Frankfurt/Reuters – Syngenta has said a $2 billion break-up fee that unwanted U.S. suitor Monsanto has pledged to pay if its proposed $45 billion merger failed would only apply in limited cases, leaving its shareholders exposed to the bulk of regulatory risks.
Swiss Syngenta, the world’s largest maker of farming pesticides, told Reuters that based on its legal interpretation of Monsanto’s proposal, the payment would only be triggered if so-called horizontal antitrust concerns were to trip up the deal. Monsanto has rejected this interpretation.
Antitrust experts refer to horizontal market power in the context of a merger of companies that have substitutable or directly competing products — the standard case for regulators to intervene.
Other concerns could be about vertical market power, when a company merges with a supplier or with a company that refines or distributes its products, or conglomerate market power, which applies to a tie-up between companies with complementary but not interchangeable products, which is the case in seeds and pesticides.
Analysts at Bernstein Research and Bank of America Merrill Lynch in separate research notes on Friday cited Syngenta’s top management as saying during a dinner with analysts in London that Syngenta shareholders would bear the risk of a deal getting blocked for non-horizontal antitrust reasons.
A Syngenta spokesman confirmed the remarks, saying Syngenta’s legal team had concluded that Monsanto’s proposal did not cover significant regulatory aspects.
Bernstein analyst Jeremy Redenius said that if the interpretation is accurate, it would amount to a “huge omission” in the guarantees offered to Syngenta shareholders.
“It’s surprising that the break-up fee would not cover that,” he added.
Under the merger plan laid out by Monsanto, Syngenta shareholders would retain a stake of about 30 percent of the combined group.
In response, a Monsanto spokeswoman told Reuters the break-up fee would apply to any antitrust concerns, and referred to a June 6 letter sent by Monsanto to Syngenta’s board of directors, which had been published by Syngenta.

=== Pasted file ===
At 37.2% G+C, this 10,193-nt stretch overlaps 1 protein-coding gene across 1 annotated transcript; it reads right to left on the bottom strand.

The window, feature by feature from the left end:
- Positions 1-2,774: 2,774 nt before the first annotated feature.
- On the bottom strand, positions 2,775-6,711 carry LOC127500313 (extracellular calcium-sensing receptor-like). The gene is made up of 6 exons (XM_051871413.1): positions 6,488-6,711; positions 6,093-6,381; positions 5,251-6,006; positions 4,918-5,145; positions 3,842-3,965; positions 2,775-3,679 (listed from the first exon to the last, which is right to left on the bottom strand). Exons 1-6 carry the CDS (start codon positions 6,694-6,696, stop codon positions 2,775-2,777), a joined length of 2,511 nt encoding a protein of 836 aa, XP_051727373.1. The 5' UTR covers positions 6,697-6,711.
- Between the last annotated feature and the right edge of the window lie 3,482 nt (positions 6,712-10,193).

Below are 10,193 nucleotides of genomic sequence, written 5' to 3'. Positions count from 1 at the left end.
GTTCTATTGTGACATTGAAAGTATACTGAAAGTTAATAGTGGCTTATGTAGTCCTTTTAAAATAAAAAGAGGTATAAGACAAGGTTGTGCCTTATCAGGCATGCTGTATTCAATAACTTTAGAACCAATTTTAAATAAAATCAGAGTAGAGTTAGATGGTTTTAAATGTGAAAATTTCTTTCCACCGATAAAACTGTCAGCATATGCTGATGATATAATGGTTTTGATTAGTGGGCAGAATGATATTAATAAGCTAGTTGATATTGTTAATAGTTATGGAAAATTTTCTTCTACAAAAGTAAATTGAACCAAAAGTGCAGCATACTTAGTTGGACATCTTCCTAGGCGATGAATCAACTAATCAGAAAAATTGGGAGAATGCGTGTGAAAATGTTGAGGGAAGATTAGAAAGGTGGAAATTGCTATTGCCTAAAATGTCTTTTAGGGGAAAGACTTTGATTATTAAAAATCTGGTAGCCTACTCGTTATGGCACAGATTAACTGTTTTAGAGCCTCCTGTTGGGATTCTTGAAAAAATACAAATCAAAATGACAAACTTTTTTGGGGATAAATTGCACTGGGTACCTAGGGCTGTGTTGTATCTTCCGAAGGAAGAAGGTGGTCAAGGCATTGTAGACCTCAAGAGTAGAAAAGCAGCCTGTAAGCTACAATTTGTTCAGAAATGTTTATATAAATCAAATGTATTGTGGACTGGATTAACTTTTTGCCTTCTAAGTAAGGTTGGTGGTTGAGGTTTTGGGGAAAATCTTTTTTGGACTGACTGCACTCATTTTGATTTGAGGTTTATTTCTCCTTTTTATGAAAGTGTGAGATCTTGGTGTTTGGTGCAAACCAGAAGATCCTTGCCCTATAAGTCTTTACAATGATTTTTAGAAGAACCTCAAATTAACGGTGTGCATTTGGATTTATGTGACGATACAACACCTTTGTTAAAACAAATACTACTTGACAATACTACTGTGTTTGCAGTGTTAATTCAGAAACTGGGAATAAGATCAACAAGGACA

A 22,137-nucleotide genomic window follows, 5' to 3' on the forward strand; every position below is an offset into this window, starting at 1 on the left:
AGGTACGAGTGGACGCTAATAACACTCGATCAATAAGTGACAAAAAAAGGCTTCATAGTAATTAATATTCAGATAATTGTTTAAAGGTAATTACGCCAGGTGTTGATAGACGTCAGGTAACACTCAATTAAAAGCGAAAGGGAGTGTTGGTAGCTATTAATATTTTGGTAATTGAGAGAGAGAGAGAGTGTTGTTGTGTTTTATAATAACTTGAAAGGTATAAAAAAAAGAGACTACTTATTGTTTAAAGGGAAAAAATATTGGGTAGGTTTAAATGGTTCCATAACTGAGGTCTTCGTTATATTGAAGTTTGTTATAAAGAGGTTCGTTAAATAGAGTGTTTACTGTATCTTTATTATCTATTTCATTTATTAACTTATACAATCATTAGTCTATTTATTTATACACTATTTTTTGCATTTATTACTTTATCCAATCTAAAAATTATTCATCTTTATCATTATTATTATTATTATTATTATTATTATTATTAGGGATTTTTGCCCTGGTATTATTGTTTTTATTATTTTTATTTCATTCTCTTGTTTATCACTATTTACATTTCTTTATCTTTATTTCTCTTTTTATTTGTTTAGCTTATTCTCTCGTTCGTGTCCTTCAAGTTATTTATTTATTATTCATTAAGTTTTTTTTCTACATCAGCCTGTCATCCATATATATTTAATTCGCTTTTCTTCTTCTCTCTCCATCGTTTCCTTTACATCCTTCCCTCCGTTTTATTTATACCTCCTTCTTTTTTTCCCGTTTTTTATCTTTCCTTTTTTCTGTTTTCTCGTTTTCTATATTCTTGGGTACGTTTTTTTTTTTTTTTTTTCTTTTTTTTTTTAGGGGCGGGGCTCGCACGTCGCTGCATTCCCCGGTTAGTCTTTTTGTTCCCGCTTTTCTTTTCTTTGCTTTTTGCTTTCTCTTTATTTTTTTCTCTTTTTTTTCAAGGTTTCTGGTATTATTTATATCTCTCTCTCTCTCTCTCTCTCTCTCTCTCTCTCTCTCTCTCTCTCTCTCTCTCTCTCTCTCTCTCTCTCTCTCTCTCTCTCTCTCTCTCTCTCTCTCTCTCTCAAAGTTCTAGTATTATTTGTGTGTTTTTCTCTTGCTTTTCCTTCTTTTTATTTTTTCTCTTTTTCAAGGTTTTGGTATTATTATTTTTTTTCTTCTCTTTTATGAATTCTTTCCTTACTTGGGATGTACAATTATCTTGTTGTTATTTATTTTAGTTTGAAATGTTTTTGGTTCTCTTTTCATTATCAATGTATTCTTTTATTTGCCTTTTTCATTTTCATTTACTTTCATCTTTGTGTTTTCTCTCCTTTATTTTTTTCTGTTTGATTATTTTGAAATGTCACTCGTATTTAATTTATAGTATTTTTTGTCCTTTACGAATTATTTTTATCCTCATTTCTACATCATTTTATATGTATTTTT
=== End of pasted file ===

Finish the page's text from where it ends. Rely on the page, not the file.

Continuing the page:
“Our proposal as outlined in our letter is both clear and unequivocal: the $2 billion reverse break-up fee would be payable by Monsanto if it is unable to obtain necessary global regulatory approvals – horizontal or vertical. This confusion reinforces the need for the companies to sit down for constructive and direct dialogue to advance these conversations,” the spokeswoman said in a written statement.
Monsanto wants to combine its world-leading seeds business with Syngenta’s pesticides business, the largest in the industry. Syngenta has rejected the offer as too low and refused to open its books.
It has also argued that regulators would consider the merged group’s combined market power in seeds and chemicals, because the two industries were gradually converging, as efforts by firms including Bayer, Monsanto and Syngenta show.
These companies are trying to become more efficient by developing seeds and pesticides in tandem and by developing sales and distribution strategies that integrate the two product categories.
Monsanto has argued that after the proposed sale of Syngenta’s seeds business and some overlapping herbicides operations, regulators would not find any loss in head-to-head competition with its rivals.
Syngenta has embarked on a number of meetings with analysts and investors after reporting better-than-expected first-half earnings on Thursday last week.
At the time, it also reaffirmed its profitability targets, viewed as ambitious by some analysts, and highlighted the potential of new products in development, as it continued to argue its case for a strong future alone.
Additional reporting by Patricia Weiss, editing by David Evans.